“Attachment parenting” is a crock of shit.
I am not referring to the loving parents who wear their babies and co-sleep and breastfeed. While their parenting choices are not my choices, they are sensible and caring decisions that, when practiced with consistency, work very well for many families.
No, I am referring to the term “attachment parenting” as propounded by the dynamic duo of William and Martha Sears. I am referring to the sanctimonious Mommies with the four-year-olds in slings who give me a condescending and slightly pitying smile while they explain, “He’s just so securely attached to us. I am sure it is because he still shares our bed.”
Let me spread a little news, here. Despite the fact that the Sears team has tried to co-opt the word “attachment,” most kids are pretty into their parents. By using that word, they imply that the rest of us are practicing “Detachment Parenting.” As I sit here, typing this post with a sleeping baby in a Bjorn, I can assure you we are not. We just don’t feel the need to advertise that we are devoted to our children.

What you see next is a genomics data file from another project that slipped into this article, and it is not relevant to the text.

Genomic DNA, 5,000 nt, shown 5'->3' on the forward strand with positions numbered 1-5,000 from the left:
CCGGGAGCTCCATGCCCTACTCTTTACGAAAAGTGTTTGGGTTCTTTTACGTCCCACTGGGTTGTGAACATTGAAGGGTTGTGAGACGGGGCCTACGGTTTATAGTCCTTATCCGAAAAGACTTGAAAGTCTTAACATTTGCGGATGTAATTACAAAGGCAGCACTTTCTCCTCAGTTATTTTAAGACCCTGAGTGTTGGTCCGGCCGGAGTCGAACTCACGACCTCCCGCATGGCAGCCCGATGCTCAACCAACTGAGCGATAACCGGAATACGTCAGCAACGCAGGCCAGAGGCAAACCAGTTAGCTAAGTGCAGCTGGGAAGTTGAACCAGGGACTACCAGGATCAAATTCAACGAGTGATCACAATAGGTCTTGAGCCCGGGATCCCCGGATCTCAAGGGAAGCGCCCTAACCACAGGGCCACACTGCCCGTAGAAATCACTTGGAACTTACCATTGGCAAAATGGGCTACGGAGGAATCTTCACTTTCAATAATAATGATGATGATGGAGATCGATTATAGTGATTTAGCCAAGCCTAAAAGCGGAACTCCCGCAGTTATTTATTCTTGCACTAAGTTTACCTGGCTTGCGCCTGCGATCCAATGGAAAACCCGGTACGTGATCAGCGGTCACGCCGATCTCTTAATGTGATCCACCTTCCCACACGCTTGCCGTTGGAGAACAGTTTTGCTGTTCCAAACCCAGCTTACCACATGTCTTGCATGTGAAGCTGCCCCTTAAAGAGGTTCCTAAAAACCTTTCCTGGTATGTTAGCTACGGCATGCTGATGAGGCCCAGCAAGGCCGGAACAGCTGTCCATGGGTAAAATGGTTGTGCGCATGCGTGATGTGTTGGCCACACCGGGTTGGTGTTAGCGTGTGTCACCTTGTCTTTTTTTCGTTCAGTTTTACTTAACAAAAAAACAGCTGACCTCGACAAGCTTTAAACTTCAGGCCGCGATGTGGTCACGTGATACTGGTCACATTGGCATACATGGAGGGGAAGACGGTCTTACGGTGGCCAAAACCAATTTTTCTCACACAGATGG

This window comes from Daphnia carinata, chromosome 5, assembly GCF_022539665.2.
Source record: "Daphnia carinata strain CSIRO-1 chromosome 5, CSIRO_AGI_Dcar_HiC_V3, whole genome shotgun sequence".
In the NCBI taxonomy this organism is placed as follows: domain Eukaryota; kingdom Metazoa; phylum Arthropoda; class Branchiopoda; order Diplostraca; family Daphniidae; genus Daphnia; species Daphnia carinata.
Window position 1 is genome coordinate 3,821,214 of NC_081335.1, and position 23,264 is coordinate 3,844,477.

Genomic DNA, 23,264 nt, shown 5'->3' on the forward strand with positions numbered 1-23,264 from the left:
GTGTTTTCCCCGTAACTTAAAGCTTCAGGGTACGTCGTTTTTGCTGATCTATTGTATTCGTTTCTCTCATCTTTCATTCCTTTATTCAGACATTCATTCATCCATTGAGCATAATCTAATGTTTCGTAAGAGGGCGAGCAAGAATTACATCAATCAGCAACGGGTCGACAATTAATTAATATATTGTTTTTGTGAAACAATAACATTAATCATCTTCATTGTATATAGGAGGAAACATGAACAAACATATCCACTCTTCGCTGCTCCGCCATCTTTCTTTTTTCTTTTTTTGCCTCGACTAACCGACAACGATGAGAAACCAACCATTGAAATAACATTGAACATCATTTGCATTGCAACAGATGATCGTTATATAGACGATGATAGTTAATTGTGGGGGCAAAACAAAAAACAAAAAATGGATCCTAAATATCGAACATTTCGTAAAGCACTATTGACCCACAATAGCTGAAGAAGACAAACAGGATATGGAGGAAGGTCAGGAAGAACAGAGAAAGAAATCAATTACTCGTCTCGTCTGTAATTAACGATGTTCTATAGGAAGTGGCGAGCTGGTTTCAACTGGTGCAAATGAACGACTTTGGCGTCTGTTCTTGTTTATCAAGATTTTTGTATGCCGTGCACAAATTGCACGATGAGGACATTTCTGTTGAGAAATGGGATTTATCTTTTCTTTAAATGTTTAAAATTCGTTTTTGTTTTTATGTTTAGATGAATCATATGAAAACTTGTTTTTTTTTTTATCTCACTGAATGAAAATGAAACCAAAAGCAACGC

With Zachary, we had a strict no-baby-in-the-bed policy. With Benjamin, we had a strict no-baby-in-the-bed-unless-Mommy-is-so-tired-she-can-only-breastfeed-in-a-prone-position policy. With Lilah, we have a strict no-baby-in-the-bed-unless-we-all-sleep-better-that-way policy. Most of the time, she is in the crib. Sometimes, I feed her lying down and we get an extra hour of sleep.
She likes to be against me, this baby. I don’t blame her. She will spend years alone in her skin – who wouldn’t want a few more months of close cuddling? She does not like the stroller, so I wear her. No, it is not because a book told me to do it. It is because she screams in the stroller, which makes walks considerably less pleasant.
And, yes, I breastfeed. A lot. But that is not because I think it is a crime to her soul to hand her a bottle. It is because I think Armageddon is coming, and I want to give my kids every nutritional advantage before they start having to fight other kids for food.
Am I more of an attachment parent (according to William Sears) than I was with the first? Probably. But I sure wouldn’t say it in mixed company. Most of us are just doing what works, and we really don’t need exclusionary terms to define us.
And, for the record, I Ferberize. Just in case you thought I had gone all mushy on you.